We were headed down that path. I noticed that DS wasn't playing as well and it was just piles of toys building up! We did a major purge that lasted over the past year and at the same time made the transfer to big-kid toys (keeping my preference for natural toys in mind). I tried to make sure he had things that would serve him as he grows. I already think we're heading towards too much!
Who'd'a'thunk too many hand-made toys!?! But anything new that comes into the house I'm making sure it's open-ended and will be durable and usable for as long as he plays with toys. The few things that don't meet those criteria and slip in as gifts seem to get broken quickly.
Anyway, Our basics are:
House-play area: includes a toy kitchen and a basket of felt food with a few pots and pans and dishes from Ikea, small table and chairs and a little bed for his dolls.
Some favorite stuffed animals (they could use culling, but not too bad)
A big basket of play silks.
A train table with a play farm and animals.
A train set (Ikea style) in a bin he pulls to where he wants to play.
And through all the culling, his Little People are about the only plastic things that have survived. He plays with them daily, so there would have been a riot if they disappeared.
3 baskets of books (needs to be culled as well but they're not full so it's easier for him to flip through)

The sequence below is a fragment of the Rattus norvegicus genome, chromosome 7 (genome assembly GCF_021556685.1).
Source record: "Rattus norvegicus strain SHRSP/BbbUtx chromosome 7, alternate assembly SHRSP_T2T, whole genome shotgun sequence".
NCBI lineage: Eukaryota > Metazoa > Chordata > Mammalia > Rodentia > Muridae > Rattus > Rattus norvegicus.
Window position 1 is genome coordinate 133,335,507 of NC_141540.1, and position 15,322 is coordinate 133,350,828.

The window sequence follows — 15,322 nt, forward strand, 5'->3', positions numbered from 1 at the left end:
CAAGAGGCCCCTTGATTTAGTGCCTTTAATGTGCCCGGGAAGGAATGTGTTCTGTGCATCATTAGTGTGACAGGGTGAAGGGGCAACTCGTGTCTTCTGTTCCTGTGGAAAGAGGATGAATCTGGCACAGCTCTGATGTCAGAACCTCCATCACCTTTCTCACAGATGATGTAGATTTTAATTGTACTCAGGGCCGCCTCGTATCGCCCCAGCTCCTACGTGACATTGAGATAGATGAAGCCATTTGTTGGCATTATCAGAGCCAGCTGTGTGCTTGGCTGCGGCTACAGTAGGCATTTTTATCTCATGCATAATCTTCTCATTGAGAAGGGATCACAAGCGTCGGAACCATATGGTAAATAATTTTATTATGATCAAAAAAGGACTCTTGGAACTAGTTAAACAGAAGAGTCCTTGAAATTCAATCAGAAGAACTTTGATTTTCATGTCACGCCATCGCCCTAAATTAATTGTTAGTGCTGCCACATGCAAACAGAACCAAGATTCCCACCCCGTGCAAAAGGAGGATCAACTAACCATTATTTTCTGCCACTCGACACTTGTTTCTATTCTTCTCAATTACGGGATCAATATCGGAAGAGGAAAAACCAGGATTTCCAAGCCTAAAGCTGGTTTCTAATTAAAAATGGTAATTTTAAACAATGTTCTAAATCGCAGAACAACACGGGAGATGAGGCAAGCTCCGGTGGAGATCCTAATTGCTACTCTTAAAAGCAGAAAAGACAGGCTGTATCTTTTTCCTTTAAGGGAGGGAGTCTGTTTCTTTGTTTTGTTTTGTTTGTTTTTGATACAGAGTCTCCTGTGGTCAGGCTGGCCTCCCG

Guess what he plays with the most? a belt from a bathrobe or any other long cord = his lasso. my old umbrella or breast pump = telescopes or machines. The edge pieces of foam mats we used to have = swords or surf boards.
The way I culled gradually was that every so often I put toys I was thinking of donating or putting in a consignment sale into a bin in his room. 90% of the time, over the course of a couple of months, he wouldn't even look in the bin. If he wanted something specific, it came out of the bin. After a while in the bin, it would go into a donate box out of sight. He has never missed anything we got rid of.
Maybe it was easier for me because I only had a toddler who was transitioning from baby toys to big kid toys. Perhaps you could involve your children in the process. Explain that you want to make room. Have them help you decide. Then sell those items once you've cleared out the space and get one special thing that they can all use with the money. Kids get bargaining and love rewards they've worked hard towards.